Russia has signed deals with Syria under which it will sell it warplanes, anti-tank weapons and air defense systems, Itar-Tass news agency quoted a senior Russian arms trader as saying on Friday.
Mikhail Dmitriyev, head of the Federal Service for Military-Technical Cooperation, said Russia would supply Syria with MiG-29 fighters and truck-mounted Pantsir short-range surface-to-air missiles and anti-aircraft artillery systems.
He did not specify the kind of anti-tank weapons.
The arms deal is likely to be watched with unease by Syria's regional foe Israel and its ally the United States which imposed sanctions on Damascus for its support of militant groups and corruption.
Earlier this week, Russian President Dmitry Medvedev visited Syria -- the first visit to Damascus by a Moscow ruler since the 1917 Bolshevik revolution -- and oversaw talks on Russia's possible assistance in building a nuclear power plant in Syria.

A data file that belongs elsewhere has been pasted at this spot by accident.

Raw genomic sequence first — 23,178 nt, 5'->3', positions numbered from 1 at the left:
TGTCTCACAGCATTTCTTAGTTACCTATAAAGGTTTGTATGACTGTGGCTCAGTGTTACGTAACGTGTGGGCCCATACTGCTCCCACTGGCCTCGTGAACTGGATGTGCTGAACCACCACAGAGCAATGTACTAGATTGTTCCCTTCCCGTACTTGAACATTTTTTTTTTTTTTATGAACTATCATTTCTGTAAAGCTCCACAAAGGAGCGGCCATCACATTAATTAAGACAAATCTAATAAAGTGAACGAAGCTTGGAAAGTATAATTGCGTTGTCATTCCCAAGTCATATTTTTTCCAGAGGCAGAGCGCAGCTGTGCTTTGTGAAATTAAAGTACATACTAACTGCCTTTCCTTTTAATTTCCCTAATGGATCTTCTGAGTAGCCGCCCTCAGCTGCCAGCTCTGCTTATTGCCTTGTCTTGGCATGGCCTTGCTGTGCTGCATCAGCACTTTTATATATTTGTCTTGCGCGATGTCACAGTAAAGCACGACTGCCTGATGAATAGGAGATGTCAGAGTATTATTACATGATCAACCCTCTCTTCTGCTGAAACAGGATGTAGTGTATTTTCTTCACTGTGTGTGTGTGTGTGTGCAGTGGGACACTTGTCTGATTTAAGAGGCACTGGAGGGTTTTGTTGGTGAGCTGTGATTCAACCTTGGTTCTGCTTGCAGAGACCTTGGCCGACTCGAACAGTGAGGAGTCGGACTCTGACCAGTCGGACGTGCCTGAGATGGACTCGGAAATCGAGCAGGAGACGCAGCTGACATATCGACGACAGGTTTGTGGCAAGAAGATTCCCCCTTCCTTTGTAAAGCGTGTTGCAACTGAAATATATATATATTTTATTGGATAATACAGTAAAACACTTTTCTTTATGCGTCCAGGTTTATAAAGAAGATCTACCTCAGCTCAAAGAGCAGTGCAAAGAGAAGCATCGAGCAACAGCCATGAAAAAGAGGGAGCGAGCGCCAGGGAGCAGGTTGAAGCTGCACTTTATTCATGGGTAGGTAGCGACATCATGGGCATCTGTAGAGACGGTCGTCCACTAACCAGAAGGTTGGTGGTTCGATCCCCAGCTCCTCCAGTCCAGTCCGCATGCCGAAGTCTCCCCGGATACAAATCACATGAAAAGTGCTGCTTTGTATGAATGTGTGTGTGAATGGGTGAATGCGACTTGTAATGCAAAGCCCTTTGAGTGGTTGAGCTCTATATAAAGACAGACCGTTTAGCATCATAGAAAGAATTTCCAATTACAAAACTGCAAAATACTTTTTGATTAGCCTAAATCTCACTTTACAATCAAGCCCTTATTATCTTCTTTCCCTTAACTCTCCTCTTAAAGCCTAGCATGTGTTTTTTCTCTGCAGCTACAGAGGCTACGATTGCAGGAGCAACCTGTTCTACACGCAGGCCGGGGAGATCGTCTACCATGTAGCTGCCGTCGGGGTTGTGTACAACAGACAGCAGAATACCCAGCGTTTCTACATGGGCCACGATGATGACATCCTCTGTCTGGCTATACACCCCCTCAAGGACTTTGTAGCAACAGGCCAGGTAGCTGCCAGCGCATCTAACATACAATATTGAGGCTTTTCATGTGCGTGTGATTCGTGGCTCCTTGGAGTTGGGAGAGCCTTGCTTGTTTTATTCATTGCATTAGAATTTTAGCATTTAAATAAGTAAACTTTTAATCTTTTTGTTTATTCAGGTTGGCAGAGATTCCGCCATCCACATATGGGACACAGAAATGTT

While in Syria, Medvedev unnerved Israel by paying a visit to Khaled Meshaal, the exiled leader of the Palestinian Islamist group Hamas.
Israel's Foreign Ministry said it was "deeply disappointed" that Medvedev met the leader of Hamas, which it said was "a terror organization in every way."
A senior adviser to U.S. president Barack Obama said on Wednesday that Washington has made it clear to Russia that delivering an anti-aircraft system to Iran would have severe consequences for U.S. ties with Moscow.
Gary Samore, White House coordinator for arms control, weapons of mass destruction proliferation and terrorism, said he thought Russia understood Washington's position and would be surprised if Moscow shipped the S-300 anti-aircraft system that Iran has ordered.
"We've made it very clear to the Russians that that would have a very significant impact on our bilateral relations," said Samore. "I think the Russians understand that the consequences would be very severe."